Nuns' Island resident Matvei Morozov was sitting on his balcony overlooking Montreal's Champlain Bridge on Monday when he heard a siren blaring.
"Because I have never heard anything like that around here before, I thought something interesting might happen," he said.
With his phone in hand already, he closed the YouTube app, fired up the camera and trained the lens on the bridge. He recorded what appeared to be a vehicle careening down the tracks in the bridge's median — tracks being installed for the city's incoming light-rail network, known as the Réseau express métropolitain (REM).
The video shows the yellow maintenance vehicle rolling down the tracks and into REM's Nuns' Island station with a bang.
"As far as I am aware, it hasn't moved since," said Morozov on Wednesday, noting he still looks forward to riding the REM once it is up and running.
But the already delayed infrastructure project has been brought to a screeching halt as Quebec's workplace health and safety board (CNESST) ordered all work to stop along 67 kilometres of the track while investigators look into the incident, which left no one injured but caused significant material damage.
WATCH | Video shows runaway rail vehicle on REM tracks:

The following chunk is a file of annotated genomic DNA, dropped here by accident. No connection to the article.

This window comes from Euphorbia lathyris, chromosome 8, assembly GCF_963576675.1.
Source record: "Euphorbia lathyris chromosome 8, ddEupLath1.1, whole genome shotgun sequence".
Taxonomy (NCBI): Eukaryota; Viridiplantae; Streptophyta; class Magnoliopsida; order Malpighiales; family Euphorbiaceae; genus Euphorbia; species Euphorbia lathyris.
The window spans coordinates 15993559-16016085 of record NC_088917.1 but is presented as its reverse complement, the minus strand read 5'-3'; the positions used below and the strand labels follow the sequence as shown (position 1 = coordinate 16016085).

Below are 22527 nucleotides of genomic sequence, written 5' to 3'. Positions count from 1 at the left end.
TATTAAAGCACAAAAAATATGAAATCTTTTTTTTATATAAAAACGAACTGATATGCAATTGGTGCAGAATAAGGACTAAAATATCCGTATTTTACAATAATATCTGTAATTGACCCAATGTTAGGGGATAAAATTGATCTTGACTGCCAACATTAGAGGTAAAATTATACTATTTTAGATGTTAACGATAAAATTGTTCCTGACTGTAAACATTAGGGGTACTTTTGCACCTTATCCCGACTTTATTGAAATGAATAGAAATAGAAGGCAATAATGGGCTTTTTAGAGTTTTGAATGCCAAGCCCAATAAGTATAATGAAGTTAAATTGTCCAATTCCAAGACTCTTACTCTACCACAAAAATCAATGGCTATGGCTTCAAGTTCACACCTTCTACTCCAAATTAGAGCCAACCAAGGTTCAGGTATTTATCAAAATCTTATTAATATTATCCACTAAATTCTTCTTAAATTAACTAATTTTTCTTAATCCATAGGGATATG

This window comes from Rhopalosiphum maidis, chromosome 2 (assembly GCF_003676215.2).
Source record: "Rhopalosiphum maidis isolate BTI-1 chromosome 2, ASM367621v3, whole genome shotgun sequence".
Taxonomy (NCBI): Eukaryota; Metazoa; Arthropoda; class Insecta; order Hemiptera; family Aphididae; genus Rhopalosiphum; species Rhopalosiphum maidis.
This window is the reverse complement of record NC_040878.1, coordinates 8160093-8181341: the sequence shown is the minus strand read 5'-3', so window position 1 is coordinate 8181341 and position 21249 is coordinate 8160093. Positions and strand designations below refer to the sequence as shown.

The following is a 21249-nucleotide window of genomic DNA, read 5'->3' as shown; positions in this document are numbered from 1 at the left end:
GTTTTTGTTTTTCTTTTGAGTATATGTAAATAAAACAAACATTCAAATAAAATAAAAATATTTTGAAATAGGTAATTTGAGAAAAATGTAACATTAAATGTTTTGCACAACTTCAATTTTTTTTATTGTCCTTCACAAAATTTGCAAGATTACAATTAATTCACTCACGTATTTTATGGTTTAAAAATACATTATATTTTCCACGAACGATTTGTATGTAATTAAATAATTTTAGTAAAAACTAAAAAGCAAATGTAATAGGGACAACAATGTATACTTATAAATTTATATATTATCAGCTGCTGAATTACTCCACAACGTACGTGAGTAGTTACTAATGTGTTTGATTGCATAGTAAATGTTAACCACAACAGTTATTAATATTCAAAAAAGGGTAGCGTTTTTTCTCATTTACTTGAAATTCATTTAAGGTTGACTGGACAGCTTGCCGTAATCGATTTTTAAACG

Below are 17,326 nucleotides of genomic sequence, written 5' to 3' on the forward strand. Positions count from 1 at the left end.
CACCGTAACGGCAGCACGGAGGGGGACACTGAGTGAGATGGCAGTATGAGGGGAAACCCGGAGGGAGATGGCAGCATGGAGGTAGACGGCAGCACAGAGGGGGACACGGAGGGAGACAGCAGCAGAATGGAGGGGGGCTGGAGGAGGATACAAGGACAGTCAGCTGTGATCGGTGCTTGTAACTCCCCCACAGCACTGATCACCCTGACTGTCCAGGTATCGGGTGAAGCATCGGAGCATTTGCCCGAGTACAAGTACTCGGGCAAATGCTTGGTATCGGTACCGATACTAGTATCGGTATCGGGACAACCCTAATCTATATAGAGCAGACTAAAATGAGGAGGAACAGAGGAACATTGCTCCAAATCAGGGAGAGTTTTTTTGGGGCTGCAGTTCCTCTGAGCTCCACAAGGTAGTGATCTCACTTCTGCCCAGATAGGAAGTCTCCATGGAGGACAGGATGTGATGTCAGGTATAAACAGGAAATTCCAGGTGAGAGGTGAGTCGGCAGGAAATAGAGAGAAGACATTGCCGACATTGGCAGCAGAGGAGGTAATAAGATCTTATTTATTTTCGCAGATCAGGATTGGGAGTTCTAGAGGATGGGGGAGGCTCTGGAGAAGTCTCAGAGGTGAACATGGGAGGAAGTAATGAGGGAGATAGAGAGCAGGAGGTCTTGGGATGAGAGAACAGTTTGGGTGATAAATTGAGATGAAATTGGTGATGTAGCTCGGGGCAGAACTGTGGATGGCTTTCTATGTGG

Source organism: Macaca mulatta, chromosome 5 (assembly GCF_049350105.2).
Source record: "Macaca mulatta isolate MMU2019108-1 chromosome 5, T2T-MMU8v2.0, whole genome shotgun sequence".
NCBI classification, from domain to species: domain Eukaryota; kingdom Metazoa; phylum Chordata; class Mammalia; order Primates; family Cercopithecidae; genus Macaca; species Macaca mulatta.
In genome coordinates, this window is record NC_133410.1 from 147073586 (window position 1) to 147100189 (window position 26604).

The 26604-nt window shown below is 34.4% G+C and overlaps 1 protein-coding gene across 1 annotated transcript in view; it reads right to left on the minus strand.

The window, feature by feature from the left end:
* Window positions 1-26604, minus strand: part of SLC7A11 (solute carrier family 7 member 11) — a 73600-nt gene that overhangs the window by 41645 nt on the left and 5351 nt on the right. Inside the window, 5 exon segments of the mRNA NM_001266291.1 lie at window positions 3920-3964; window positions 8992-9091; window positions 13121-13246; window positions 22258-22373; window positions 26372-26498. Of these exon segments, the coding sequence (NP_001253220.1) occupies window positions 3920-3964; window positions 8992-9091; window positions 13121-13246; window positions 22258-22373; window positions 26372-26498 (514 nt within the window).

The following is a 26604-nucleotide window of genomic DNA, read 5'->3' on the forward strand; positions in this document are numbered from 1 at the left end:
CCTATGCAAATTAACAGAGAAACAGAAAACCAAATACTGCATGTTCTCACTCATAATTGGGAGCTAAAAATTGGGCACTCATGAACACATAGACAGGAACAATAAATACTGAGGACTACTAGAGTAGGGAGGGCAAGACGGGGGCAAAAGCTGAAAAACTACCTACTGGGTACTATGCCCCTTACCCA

According to a statement from the consortium building the project, CDPQ Infra, the rail maintenance vehicle experienced a technical failure of its connection system. This led it to travel down the bridge toward the station.
"The vehicle was stopped by the protective measures installed on the rails specifically to ensure the health and safety of our workers in case of these unforeseeable events," the statement said.
"Further investigation is ongoing to understand the circumstances of the incident."
CNESST shuts down project
A spokesperson for the construction union, the FTQ Construction, said this was not the first such accident as a wagon had previously had brake issues, and just like in Monday's incident, workers had to jump out of the way.
Marie-Claude Normandin, spokesperson for the CNESST, said the incident occurred at around 12:15 p.m. on Sept. 5, and caused damage when the runaway vehicle hit a track derailer.
A CNESST inspector decided to suspend work specifically related to the construction of the overhead line on the site's entire length. The contractor is investigating, Normandin said, and work will remain suspended until the CNESST is provided with a report on that investigation.
In addition, the contractor "will have to develop a safe procedure for the use and movement of these machines on rails," Normandin said.
"The employer and the project manager are responsible for taking the necessary measures to protect the health and ensure the safety and physical and psychological integrity of the workers," she added, and the CNESST is available to support the workplace as needed.